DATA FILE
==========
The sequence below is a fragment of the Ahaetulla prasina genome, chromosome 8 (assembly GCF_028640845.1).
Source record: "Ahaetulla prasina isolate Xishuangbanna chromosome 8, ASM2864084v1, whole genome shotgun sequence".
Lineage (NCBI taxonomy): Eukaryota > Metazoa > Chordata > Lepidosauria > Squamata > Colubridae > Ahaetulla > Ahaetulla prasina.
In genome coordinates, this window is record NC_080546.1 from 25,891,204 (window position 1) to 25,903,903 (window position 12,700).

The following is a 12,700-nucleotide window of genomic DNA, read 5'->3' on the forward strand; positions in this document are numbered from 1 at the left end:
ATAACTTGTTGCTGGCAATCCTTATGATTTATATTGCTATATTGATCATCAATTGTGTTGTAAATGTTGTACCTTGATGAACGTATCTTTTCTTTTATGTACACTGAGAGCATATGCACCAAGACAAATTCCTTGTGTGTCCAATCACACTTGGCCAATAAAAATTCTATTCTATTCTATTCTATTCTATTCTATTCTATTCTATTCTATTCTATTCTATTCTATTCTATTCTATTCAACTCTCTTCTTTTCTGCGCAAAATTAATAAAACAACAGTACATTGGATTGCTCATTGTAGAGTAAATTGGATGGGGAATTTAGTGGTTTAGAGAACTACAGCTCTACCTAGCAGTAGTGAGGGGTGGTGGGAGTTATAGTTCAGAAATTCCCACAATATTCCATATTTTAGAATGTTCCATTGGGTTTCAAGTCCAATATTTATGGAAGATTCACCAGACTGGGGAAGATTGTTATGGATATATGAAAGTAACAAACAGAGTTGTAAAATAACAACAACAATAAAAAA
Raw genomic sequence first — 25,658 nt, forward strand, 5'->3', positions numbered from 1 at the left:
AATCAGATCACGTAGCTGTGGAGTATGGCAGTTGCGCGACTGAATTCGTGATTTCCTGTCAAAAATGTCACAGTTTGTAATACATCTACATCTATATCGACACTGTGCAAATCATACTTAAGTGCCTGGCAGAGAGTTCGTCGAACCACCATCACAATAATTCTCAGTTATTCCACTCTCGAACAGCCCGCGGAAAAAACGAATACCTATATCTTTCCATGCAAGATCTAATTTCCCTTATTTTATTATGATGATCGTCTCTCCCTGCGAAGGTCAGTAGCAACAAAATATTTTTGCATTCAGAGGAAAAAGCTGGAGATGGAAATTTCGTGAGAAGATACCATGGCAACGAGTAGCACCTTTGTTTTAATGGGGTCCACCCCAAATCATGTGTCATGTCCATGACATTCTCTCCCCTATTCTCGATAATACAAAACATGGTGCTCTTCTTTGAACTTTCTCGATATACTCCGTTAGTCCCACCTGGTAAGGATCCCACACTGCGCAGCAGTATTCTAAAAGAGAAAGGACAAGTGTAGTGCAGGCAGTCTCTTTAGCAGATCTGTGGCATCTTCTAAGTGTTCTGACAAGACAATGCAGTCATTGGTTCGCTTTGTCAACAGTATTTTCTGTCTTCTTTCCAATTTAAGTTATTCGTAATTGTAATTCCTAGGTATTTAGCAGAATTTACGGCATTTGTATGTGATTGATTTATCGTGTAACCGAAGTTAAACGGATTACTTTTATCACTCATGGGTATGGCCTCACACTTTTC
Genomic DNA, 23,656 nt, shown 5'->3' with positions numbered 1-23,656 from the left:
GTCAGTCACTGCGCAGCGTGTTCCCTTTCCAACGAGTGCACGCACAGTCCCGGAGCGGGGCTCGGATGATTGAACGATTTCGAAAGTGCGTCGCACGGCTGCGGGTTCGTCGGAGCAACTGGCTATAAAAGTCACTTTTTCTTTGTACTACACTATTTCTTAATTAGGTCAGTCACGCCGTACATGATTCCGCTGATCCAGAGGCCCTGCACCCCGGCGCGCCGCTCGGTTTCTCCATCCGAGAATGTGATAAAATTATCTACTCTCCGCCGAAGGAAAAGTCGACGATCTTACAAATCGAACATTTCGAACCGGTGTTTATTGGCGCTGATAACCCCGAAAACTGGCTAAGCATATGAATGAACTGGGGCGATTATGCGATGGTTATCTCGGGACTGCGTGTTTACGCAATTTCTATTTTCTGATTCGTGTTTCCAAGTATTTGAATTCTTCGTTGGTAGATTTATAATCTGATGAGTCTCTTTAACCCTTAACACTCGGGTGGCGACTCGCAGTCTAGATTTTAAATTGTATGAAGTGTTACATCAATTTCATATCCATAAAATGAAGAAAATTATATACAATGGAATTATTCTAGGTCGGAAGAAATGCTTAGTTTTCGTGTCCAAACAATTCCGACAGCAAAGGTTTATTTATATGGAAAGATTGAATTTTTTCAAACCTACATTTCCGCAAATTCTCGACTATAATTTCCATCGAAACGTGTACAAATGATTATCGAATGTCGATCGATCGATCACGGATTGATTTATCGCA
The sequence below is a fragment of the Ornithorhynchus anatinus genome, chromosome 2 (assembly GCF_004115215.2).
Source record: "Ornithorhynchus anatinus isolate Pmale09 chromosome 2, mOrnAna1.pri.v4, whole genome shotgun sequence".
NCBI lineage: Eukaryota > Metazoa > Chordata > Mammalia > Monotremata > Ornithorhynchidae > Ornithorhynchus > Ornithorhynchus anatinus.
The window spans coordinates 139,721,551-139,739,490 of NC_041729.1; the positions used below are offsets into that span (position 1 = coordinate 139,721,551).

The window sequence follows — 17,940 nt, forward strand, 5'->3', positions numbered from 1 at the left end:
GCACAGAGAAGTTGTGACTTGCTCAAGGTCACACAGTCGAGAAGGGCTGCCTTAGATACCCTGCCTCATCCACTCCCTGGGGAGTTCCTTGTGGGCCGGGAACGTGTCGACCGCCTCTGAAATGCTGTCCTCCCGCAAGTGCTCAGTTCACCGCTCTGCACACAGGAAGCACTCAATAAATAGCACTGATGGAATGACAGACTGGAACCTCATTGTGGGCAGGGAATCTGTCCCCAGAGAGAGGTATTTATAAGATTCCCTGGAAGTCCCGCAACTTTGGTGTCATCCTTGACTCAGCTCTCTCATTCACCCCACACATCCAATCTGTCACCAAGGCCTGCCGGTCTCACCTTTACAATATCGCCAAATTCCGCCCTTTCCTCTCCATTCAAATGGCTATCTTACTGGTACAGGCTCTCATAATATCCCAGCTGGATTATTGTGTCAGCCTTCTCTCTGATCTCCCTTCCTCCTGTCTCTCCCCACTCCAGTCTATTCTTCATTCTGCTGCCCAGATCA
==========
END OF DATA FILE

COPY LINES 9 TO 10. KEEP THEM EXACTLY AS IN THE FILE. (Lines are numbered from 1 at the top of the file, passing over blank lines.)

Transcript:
Genomic DNA, 23,656 nt, shown 5'->3' with positions numbered 1-23,656 from the left:
GTCAGTCACTGCGCAGCGTGTTCCCTTTCCAACGAGTGCACGCACAGTCCCGGAGCGGGGCTCGGATGATTGAACGATTTCGAAAGTGCGTCGCACGGCTGCGGGTTCGTCGGAGCAACTGGCTATAAAAGTCACTTTTTCTTTGTACTACACTATTTCTTAATTAGGTCAGTCACGCCGTACATGATTCCGCTGATCCAGAGGCCCTGCACCCCGGCGCGCCGCTCGGTTTCTCCATCCGAGAATGTGATAAAATTATCTACTCTCCGCCGAAGGAAAAGTCGACGATCTTACAAATCGAACATTTCGAACCGGTGTTTATTGGCGCTGATAACCCCGAAAACTGGCTAAGCATATGAATGAACTGGGGCGATTATGCGATGGTTATCTCGGGACTGCGTGTTTACGCAATTTCTATTTTCTGATTCGTGTTTCCAAGTATTTGAATTCTTCGTTGGTAGATTTATAATCTGATGAGTCTCTTTAACCCTTAACACTCGGGTGGCGACTCGCAGTCTAGATTTTAAATTGTATGAAGTGTTACATCAATTTCATATCCATAAAATGAAGAAAATTATATACAATGGAATTATTCTAGGTCGGAAGAAATGCTTAGTTTTCGTGTCCAAACAATTCCGACAGCAAAGGTTTATTTATATGGAAAGATTGAATTTTTTCAAACCTACATTTCCGCAAATTCTCGACTATAATTTCCATCGAAACGTGTACAAATGATTATCGAATGTCGATCGATCGATCACGGATTGATTTATCGCA